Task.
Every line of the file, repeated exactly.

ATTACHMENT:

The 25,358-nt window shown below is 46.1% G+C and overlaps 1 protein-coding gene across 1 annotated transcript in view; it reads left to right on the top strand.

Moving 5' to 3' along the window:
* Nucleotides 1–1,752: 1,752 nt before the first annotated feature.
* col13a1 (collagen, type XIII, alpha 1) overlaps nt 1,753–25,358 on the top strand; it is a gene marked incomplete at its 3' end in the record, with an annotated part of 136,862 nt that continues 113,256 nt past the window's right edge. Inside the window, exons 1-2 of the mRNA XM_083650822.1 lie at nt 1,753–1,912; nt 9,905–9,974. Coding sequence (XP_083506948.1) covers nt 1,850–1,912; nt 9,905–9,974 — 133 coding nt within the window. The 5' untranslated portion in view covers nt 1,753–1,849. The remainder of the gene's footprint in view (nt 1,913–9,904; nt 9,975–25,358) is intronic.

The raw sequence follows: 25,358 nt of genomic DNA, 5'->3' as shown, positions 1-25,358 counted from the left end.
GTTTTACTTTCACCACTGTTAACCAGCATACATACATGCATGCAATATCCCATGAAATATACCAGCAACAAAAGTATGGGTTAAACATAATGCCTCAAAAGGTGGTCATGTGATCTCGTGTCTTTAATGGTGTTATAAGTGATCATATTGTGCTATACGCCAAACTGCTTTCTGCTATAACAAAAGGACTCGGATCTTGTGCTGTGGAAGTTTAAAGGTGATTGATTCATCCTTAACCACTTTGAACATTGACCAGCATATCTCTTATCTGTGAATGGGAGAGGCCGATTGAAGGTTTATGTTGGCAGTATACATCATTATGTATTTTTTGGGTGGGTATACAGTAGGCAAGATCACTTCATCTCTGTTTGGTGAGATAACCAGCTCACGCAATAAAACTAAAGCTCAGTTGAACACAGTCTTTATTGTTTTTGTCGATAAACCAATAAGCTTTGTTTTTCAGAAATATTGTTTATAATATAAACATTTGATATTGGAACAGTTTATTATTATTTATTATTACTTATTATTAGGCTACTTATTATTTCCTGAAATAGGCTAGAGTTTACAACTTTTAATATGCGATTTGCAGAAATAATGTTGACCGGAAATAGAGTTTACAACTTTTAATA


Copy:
The 25,358-nt window shown below is 46.1% G+C and overlaps 1 protein-coding gene across 1 annotated transcript in view; it reads left to right on the top strand.

Moving 5' to 3' along the window:
* Nucleotides 1–1,752: 1,752 nt before the first annotated feature.
* col13a1 (collagen, type XIII, alpha 1) overlaps nt 1,753–25,358 on the top strand; it is a gene marked incomplete at its 3' end in the record, with an annotated part of 136,862 nt that continues 113,256 nt past the window's right edge. Inside the window, exons 1-2 of the mRNA XM_083650822.1 lie at nt 1,753–1,912; nt 9,905–9,974. Coding sequence (XP_083506948.1) covers nt 1,850–1,912; nt 9,905–9,974 — 133 coding nt within the window. The 5' untranslated portion in view covers nt 1,753–1,849. The remainder of the gene's footprint in view (nt 1,913–9,904; nt 9,975–25,358) is intronic.

The raw sequence follows: 25,358 nt of genomic DNA, 5'->3' as shown, positions 1-25,358 counted from the left end.
GTTTTACTTTCACCACTGTTAACCAGCATACATACATGCATGCAATATCCCATGAAATATACCAGCAACAAAAGTATGGGTTAAACATAATGCCTCAAAAGGTGGTCATGTGATCTCGTGTCTTTAATGGTGTTATAAGTGATCATATTGTGCTATACGCCAAACTGCTTTCTGCTATAACAAAAGGACTCGGATCTTGTGCTGTGGAAGTTTAAAGGTGATTGATTCATCCTTAACCACTTTGAACATTGACCAGCATATCTCTTATCTGTGAATGGGAGAGGCCGATTGAAGGTTTATGTTGGCAGTATACATCATTATGTATTTTTTGGGTGGGTATACAGTAGGCAAGATCACTTCATCTCTGTTTGGTGAGATAACCAGCTCACGCAATAAAACTAAAGCTCAGTTGAACACAGTCTTTATTGTTTTTGTCGATAAACCAATAAGCTTTGTTTTTCAGAAATATTGTTTATAATATAAACATTTGATATTGGAACAGTTTATTATTATTTATTATTACTTATTATTAGGCTACTTATTATTTCCTGAAATAGGCTAGAGTTTACAACTTTTAATATGCGATTTGCAGAAATAATGTTGACCGGAAATAGAGTTTACAACTTTTAATA